By Amy Silverman
By Olivia LaVecchia
By Monica Alonzo and Stephen Lemons
By Chris Parker
By Michael Lacey
By Weston Phippen
"Buster," a deer decoy kept in the department's Phoenix office, has a rod through his chest connected to a remote-control motor that turns his head. The head turns smoothly enough to one side so that the deer appears to be following the movement of oncoming cars, but when the direction is reversed on the remote control, the head snaps back as violently as in a Warner Bros. cartoon. Utah game wardens have a deer decoy that lies down in the woods and then stands up when hunters pass. Buster's so beat up, it's a wonder he stands at all. He still draws fire.
The Flagstaff region has a turkey decoy mounted on a little train track like a V-1 rocket so that the bird appears to be running into the bushes. The Pinetop-Lakeside regional office has a turkey with a moving--but not foolproof--head. Once while two hunters lined up illegal shots from the road, the head fell off. One of the hunters noticed, called it to his buddy's attention, and though they weren't sure exactly what was going on, they lowered their weapons.
Of course, any experienced hunter knows that turkeys don't stand still and they recognize the deception. Primitive decoys like the ones used by Day and Carrothers attract those inexperienced hunters who have been staring at stumps all day long and are ready to take a shot at anything. The bird on a lazy Susan serves those boys up on a platter.
@body:Officer Buster, the deer decoy, does annual service at the Arizona State Fair in Phoenix, propped up in the Game and Fish building beneath a sign that says he's been shot more than 140 times in the line of duty.
He looks more than a little shabby in the context of a display devoted to Arizona wildlife. After viewing the perfect specimens, full body mounts of bear and owls and porcupines and mountain lions, suddenly, here's a raggedy, moth-eaten mule deer, his head turned unnaturally, the ears frayed, the antlers askew, half of the holes in his side plugged with orange plastic filler. But he draws questions as surely as he draws fire.
Three 10-year-old boys in baseball caps and shorts descend upon the deer. "Is it real?" one of them asks.
"No, boy, it's dead. What's the matter with you?" barks Rob Young, who is standing nearby at a diorama illustrating the horrors of commercial poaching--photos of bear paws and bear galls, piles of pelts.
A woman walks by followed by a toddler. The mother points to Buster, looks at the child and shouts, "Bad men kill animals. Bad! Bad!" The child stares blankly, wondering just who is being scolded. A man in a green cap herds his prepubescent sons toward the deer. "There's that decoy," he tells the boys. "I saw it up near Williams." He claims it didn't fool him, but then he only saw it because Game and Fish rangers were writing out a ticket for someone else when he came by.
"You're gonna see it up in Williams again next week," Young says.
Behind Young on a video monitor is a surveillance film shot during a couple of decoy operations in the Kaibab National Forest. It's a "Best of Buster" kind of film, hunters shooting from the road, then doing double takes and shouting "What the hell?" when the deer doesn't drop. What the moving pictures say about hunters in general is not flattering: frame after frame of slowing pickup trucks with hunters slipping out of doors and using the vehicle as cover, then popping off a round over the truck bed; a man shooting from the front seat of an open Jeep--when the camera comes in for a close-up, his baseball cap clearly says, "You have obviously mistaken me for someone who gives a shit!"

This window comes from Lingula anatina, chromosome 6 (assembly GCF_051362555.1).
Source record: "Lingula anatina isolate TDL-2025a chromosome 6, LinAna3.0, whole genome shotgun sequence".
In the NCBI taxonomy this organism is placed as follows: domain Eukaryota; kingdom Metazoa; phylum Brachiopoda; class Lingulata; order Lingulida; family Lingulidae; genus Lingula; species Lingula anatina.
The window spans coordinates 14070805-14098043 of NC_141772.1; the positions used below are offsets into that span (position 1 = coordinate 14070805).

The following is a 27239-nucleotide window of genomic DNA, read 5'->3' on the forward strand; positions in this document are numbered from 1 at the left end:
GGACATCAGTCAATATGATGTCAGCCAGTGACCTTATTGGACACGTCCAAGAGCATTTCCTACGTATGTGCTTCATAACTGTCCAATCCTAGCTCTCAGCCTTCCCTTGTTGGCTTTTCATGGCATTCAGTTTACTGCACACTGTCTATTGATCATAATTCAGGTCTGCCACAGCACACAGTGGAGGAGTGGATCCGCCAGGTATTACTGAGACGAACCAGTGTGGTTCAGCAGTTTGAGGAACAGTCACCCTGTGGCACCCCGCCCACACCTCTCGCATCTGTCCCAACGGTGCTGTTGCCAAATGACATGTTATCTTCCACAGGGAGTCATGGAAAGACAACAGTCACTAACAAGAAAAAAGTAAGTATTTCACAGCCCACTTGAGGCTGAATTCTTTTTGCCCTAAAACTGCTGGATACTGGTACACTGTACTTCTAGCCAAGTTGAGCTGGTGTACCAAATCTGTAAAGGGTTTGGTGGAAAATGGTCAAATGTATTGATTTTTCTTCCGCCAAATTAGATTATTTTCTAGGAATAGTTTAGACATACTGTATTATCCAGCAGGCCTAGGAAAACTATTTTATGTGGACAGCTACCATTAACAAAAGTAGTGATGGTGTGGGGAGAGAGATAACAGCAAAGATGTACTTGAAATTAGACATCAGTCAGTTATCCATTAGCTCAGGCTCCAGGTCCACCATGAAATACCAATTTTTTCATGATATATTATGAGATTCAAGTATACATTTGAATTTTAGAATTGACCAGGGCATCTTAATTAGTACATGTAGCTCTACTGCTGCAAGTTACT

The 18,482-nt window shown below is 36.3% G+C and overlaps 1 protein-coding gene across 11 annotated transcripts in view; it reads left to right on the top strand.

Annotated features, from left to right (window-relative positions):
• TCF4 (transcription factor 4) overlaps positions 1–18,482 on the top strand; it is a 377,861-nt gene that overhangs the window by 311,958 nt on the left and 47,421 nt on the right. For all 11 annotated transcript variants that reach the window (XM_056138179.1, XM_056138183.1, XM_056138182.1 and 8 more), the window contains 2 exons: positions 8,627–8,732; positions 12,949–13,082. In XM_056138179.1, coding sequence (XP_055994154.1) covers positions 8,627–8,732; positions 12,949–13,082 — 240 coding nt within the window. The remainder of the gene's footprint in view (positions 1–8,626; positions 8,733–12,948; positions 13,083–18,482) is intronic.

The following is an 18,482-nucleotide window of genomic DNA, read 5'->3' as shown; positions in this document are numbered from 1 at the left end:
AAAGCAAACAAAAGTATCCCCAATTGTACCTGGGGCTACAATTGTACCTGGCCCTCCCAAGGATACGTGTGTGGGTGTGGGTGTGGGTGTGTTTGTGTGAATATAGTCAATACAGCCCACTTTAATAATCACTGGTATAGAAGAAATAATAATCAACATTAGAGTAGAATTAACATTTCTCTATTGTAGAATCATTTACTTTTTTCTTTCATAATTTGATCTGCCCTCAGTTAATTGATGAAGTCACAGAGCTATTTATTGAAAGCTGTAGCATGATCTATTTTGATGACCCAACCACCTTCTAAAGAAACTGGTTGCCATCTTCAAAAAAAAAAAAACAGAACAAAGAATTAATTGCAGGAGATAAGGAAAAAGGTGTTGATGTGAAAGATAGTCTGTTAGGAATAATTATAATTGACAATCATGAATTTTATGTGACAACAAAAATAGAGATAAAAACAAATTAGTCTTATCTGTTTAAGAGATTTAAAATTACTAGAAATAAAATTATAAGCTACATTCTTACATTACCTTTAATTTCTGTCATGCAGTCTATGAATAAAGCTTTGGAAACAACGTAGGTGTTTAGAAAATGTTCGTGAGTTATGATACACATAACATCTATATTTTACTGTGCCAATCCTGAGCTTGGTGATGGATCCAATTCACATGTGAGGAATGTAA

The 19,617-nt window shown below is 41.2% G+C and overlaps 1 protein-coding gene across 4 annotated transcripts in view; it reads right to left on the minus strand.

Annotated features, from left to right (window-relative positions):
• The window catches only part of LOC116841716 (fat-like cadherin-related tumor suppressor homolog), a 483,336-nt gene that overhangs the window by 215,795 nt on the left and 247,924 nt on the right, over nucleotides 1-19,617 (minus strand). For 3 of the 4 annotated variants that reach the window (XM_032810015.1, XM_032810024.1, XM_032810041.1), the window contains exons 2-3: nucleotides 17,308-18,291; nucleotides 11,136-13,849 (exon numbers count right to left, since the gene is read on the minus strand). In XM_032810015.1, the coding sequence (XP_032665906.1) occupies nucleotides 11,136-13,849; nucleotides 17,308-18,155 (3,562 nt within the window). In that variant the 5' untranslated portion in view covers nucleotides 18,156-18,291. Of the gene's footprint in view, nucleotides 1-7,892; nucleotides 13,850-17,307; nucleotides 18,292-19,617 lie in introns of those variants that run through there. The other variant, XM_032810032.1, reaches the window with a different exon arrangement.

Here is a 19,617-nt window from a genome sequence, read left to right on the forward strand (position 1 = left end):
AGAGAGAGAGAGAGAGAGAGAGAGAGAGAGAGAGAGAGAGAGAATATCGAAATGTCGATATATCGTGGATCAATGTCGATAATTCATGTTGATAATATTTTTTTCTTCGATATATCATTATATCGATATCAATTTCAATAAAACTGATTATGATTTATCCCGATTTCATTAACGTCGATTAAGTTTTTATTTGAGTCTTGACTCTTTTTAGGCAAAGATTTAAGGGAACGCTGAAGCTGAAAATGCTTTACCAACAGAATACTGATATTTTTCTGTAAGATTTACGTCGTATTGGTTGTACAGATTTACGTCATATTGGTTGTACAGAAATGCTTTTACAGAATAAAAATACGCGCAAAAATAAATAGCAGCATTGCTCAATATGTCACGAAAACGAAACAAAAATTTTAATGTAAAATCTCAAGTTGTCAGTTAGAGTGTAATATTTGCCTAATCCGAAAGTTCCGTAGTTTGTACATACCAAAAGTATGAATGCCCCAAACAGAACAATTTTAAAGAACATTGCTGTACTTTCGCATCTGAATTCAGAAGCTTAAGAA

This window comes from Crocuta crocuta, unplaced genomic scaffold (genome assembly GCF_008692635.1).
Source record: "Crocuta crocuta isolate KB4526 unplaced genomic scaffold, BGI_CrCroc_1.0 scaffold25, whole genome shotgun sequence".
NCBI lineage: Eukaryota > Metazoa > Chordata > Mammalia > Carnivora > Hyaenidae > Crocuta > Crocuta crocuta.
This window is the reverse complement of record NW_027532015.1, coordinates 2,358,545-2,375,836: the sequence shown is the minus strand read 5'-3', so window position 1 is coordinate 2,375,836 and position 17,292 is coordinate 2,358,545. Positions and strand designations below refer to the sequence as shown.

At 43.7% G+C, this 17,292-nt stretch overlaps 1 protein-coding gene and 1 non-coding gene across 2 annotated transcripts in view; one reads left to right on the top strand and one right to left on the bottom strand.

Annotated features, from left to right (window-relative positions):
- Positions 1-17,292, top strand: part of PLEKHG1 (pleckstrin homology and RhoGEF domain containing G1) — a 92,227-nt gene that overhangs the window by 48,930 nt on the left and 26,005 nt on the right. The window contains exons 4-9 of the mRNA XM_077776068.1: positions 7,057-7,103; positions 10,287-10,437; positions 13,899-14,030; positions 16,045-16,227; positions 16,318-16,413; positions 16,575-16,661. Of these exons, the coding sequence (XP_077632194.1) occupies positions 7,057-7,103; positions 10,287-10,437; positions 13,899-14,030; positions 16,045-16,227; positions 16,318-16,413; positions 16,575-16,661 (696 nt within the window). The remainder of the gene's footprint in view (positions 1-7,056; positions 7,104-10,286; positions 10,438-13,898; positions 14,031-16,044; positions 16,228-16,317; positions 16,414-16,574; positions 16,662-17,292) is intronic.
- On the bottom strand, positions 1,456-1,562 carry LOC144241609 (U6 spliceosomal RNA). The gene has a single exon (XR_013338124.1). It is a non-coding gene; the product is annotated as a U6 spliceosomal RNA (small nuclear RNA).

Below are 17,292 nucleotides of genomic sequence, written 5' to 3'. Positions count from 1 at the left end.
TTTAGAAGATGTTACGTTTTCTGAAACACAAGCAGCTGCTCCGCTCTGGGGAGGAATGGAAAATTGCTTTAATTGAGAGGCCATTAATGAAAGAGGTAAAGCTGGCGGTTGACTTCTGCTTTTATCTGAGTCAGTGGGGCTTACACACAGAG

Since there are so few game wardens roaming the woods, Game and Fish likes to publicize its decoy operations with the hope that it will discourage illegal hunting out of the hunters' fear they'll get caught in such a sting operation. Most of the fines range from $75 to $150 per offense; the humiliation is far greater.
The State Fair display and the video fall into that educational category. However, Game and Fish personnel have nicknamed the video "Moon Over Kaibab" for its most memorable scene: A heavyset man gets out of a pickup truck with a bow and arrow. With his back to the camera, it's painfully clear that there's a full eight inches of plunging rear cleavage between the top of his pants and the bottom of his shirt. He slips off arrow after arrow at the motionless deer, as if hypnotized even when the game rangers jump into the frame and grab his bow. When he bends over to take his license off the seat of his truck, he reveals a blinding full moon's expanse of skin--without ever seeming to come out of his trance.
Such tunnel vision is typical. Hunters don't seem to notice that the javelina is frozen in an incongruous attack pose away from the herd. Turkeys also travel in flocks and are very difficult to get close to; yet the hunters don't seem to notice that the lone bird isn't hustling off into the bushes. They've been stalking all day, probably not seeing anything, then nearly wet themselves with the adrenaline rush, scrambling to get their safeties off, fumbling with the cartridges. One cracks off an illegal shot and gets cited; the others claim they knew it was a decoy all along, when the only reason they didn't shoot was because they couldn't get their guns ready.